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This famous work from the 'French' classical author (although by birth a foreigner) details life in the court of Charles II. Philibert, Comte de Grammont (1621-1707), the subject of the famous Memoirs, was of a noble Gascon family, said to have been of Basque origin. He was eighty years old when he supplied his brother-in-law, Antoine Hamilton, with the materials for his Memoires. They were said to have been written at Grammont's dictation, but it is very evident that Hamilton's share is the most considerable. Moreover Grammont, though he had a reputation for wit, was no writer, and there is no reason to suppose that he was capable of producing a work which remains a masterpiece of style and witty portraiture.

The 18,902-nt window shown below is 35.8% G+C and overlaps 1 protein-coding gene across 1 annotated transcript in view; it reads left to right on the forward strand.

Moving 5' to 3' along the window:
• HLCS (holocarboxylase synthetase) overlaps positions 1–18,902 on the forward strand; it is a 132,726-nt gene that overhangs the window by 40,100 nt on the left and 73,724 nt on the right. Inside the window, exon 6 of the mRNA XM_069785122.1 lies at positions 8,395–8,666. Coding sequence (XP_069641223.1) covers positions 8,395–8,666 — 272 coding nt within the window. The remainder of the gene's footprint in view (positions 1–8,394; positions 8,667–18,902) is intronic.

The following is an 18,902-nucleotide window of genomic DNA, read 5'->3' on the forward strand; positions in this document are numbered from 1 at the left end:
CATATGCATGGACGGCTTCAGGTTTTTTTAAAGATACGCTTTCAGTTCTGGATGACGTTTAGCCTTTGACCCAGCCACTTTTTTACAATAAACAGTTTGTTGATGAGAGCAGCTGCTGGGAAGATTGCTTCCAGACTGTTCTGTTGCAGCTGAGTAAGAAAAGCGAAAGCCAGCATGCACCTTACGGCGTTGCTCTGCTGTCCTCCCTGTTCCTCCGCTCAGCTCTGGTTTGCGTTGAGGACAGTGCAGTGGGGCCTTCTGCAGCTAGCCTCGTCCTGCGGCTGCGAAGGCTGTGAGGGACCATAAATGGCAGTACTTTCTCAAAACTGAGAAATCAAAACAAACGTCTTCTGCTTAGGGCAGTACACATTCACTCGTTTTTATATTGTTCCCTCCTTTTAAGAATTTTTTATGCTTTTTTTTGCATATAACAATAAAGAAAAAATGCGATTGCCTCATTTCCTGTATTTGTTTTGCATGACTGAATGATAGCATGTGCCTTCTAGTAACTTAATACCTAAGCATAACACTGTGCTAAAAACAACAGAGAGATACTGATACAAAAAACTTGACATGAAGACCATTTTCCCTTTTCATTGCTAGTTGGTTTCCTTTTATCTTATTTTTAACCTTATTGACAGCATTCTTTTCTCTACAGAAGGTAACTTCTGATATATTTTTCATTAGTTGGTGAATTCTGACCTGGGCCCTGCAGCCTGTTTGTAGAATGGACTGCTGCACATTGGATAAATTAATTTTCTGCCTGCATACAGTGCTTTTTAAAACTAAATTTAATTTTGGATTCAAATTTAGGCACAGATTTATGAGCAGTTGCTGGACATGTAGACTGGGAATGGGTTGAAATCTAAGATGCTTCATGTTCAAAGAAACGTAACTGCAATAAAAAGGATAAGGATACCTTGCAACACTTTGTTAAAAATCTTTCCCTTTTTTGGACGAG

|Publisher:||B&R Samizdat Express|
|Sold by:||Barnes & Noble|
|File size:||325 KB|
About the Author
Sir Walter Scott, 1st Baronet, (15 August 1771 - 21 September 1832) was a Scottish historical novelist, playwright and poet. Many of his works remain classics of both English-language literature and of Scottish literature. Famous titles include Ivanhoe, Rob Roy, Old Mortality, The Lady of the Lake, Waverley, The Heart of Midlothian and The Bride of Lammermoor. Although primarily remembered for his extensive literary works and his political engagement, Scott was an advocate, judge and legal administrator by profession, and throughout his career combined his writing and editing work with his daily occupation as Clerk of Session and Sheriff-Depute of Selkirkshire.